3D Printed Modular Hydroponic Garden




About: I'm an agro-anarchist educating and empowering the people of the world to grow their own food.... one 3d print at a time. Download, print, and grow.

Just download, print, and grow!

My goal is the empower and educate people to grow their own food ... one 3d print at a time! With this modular hydroponic system, you can do just that. The modules are interlocking, so it can be expanded and contracted very easily. The relatively small size of the modules also allows for easy shipment, opening up the possibility for schools, organizations, and individuals to crowdsource a garden/farm.

Today we have access to highly advanced technologies. But our social and economic system has not kept up with our technological capabilities that could easily create a world of abundance, free of servitude and debt. - Jaques Fresco, TVP

Instagram: https://www.instagram.com/archipelagourbanfarms/


3d printer: Creality CR-10 - https://amzn.to/2DyVO58

Filament: PLA - https://amzn.to/2W6ABXn

Reservoir: IKEA MUSKOT Vase 7 1/2" - $9.99 - https://www.ikea.com/us/en/catalog/pr...

2-inch net cups - https://amzn.to/2DxGpBW

Medium: 1.5 inch Rockwool Cubes - https://amzn.to/2IY0hSm

Timer: Kasa Smart Plug - https://amzn.to/2Pso8uH

Pump: VicTsing 80 GPH - https://amzn.to/2Ppfs86

Tubing: TotalPond Vinyl Tubing, 1/2 inch - https://amzn.to/2DyHnhg

Nutrients: General Hydroponics 3 Part System - https://amzn.to/2IDEP5x

PH Control: General Hydroponics pH Control Kit - https://amzn.to/2XKManA

Seeds: https://www.rareseeds.com/

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Step 1: Download and Print .stl Files

  1. Download all the .stl files. located within this Instructable.
  2. Drop each file into your slicer (I use Cura) and save the .gcode. (The lid.stl and vaselid.stl files should be placed upside down in order to print properly.)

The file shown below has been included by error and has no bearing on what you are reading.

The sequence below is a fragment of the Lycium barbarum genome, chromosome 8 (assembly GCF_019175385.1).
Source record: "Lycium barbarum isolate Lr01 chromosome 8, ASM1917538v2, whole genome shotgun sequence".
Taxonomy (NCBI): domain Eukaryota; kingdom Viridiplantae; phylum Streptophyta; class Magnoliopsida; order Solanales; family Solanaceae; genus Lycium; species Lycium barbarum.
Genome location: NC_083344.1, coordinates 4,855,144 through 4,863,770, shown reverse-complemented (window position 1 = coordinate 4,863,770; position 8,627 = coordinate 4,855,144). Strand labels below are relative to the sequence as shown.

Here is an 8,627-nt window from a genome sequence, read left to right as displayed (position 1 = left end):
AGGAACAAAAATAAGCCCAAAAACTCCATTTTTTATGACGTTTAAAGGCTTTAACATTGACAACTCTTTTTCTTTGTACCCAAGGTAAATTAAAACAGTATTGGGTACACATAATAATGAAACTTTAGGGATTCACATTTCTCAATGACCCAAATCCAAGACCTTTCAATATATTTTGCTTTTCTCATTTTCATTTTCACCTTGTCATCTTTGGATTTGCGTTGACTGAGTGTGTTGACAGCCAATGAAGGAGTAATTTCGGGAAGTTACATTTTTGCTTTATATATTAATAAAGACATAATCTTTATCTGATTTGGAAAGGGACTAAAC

3. Print Lid.stl.stl (at 20% infill)
  4. Pint NewReservoir.stl (at 20% infill)
  5. Print Module.stl x 3 (meaning print three (3) of these at 20% infill)
  6. Print vaselid_v5.stl (at 100% infill)

Notes: I printed in white because I like the look of it. You can print in any color, just make sure it's opaque.

Step 2: Finish 3D Printed Parts

  1. Use a 1 1/4" hole saw to drill a hole in the middle of the reservoir lid.
  2. Sand the edge of the hole with sandpaper.
  3. Use a 5/32" drill bit to drill holes inside the reservoir.
  4. Drill holes above each net cup placement and inside the overflow hole.

Step 3: Setup Plumbing

Note: Keep in mind

  1. Connect the tubing to the pump.
  2. Place pump at bottom of the vase.
  3. Place lid on vase.
  4. Snake tubing and power cord through one of the holes of a module and place module on lid.
  5. Measure tubing and cut giving enough length for tubing to reach the top reservoir. (keep in mind pump listed within this Instructable only has enough lift to rise above 5 modules).
  6. Place top of tubing inside the reservoir, ensuring nutrient water reaches outer circle.